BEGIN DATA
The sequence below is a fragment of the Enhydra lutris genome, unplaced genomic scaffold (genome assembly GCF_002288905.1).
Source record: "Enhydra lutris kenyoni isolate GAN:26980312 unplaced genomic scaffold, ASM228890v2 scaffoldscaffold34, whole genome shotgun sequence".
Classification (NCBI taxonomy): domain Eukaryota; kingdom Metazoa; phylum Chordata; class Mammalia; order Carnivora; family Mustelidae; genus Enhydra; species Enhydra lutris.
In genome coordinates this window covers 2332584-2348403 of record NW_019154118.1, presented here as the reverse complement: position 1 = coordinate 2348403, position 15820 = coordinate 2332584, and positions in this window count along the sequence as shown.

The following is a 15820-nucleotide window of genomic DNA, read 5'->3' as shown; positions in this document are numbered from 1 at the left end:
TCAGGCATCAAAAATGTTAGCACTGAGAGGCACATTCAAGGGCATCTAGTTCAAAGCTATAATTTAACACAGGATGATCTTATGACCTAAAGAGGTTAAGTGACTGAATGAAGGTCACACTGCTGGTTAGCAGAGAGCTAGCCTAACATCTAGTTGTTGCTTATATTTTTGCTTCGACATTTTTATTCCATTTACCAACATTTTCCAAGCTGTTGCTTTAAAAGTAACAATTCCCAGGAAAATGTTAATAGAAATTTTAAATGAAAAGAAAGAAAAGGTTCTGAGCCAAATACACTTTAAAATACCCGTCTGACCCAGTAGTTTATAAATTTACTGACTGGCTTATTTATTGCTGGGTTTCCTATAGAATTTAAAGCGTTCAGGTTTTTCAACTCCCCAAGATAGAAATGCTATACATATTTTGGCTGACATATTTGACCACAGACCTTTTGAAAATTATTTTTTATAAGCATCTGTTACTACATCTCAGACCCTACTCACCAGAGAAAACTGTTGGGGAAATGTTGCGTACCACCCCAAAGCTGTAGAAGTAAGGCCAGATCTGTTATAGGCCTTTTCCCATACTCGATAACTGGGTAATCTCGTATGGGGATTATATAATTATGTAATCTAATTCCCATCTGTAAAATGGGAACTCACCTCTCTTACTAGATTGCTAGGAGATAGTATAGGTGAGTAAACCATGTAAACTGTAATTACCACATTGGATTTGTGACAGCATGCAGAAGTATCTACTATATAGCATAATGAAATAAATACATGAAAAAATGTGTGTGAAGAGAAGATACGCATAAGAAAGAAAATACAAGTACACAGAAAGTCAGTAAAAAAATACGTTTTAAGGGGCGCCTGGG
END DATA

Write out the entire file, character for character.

The sequence below is a fragment of the Enhydra lutris genome, unplaced genomic scaffold (genome assembly GCF_002288905.1).
Source record: "Enhydra lutris kenyoni isolate GAN:26980312 unplaced genomic scaffold, ASM228890v2 scaffoldscaffold34, whole genome shotgun sequence".
Classification (NCBI taxonomy): domain Eukaryota; kingdom Metazoa; phylum Chordata; class Mammalia; order Carnivora; family Mustelidae; genus Enhydra; species Enhydra lutris.
In genome coordinates this window covers 2332584-2348403 of record NW_019154118.1, presented here as the reverse complement: position 1 = coordinate 2348403, position 15820 = coordinate 2332584, and positions in this window count along the sequence as shown.

The following is a 15820-nucleotide window of genomic DNA, read 5'->3' as shown; positions in this document are numbered from 1 at the left end:
TCAGGCATCAAAAATGTTAGCACTGAGAGGCACATTCAAGGGCATCTAGTTCAAAGCTATAATTTAACACAGGATGATCTTATGACCTAAAGAGGTTAAGTGACTGAATGAAGGTCACACTGCTGGTTAGCAGAGAGCTAGCCTAACATCTAGTTGTTGCTTATATTTTTGCTTCGACATTTTTATTCCATTTACCAACATTTTCCAAGCTGTTGCTTTAAAAGTAACAATTCCCAGGAAAATGTTAATAGAAATTTTAAATGAAAAGAAAGAAAAGGTTCTGAGCCAAATACACTTTAAAATACCCGTCTGACCCAGTAGTTTATAAATTTACTGACTGGCTTATTTATTGCTGGGTTTCCTATAGAATTTAAAGCGTTCAGGTTTTTCAACTCCCCAAGATAGAAATGCTATACATATTTTGGCTGACATATTTGACCACAGACCTTTTGAAAATTATTTTTTATAAGCATCTGTTACTACATCTCAGACCCTACTCACCAGAGAAAACTGTTGGGGAAATGTTGCGTACCACCCCAAAGCTGTAGAAGTAAGGCCAGATCTGTTATAGGCCTTTTCCCATACTCGATAACTGGGTAATCTCGTATGGGGATTATATAATTATGTAATCTAATTCCCATCTGTAAAATGGGAACTCACCTCTCTTACTAGATTGCTAGGAGATAGTATAGGTGAGTAAACCATGTAAACTGTAATTACCACATTGGATTTGTGACAGCATGCAGAAGTATCTACTATATAGCATAATGAAATAAATACATGAAAAAATGTGTGTGAAGAGAAGATACGCATAAGAAAGAAAATACAAGTACACAGAAAGTCAGTAAAAAAATACGTTTTAAGGGGCGCCTGGG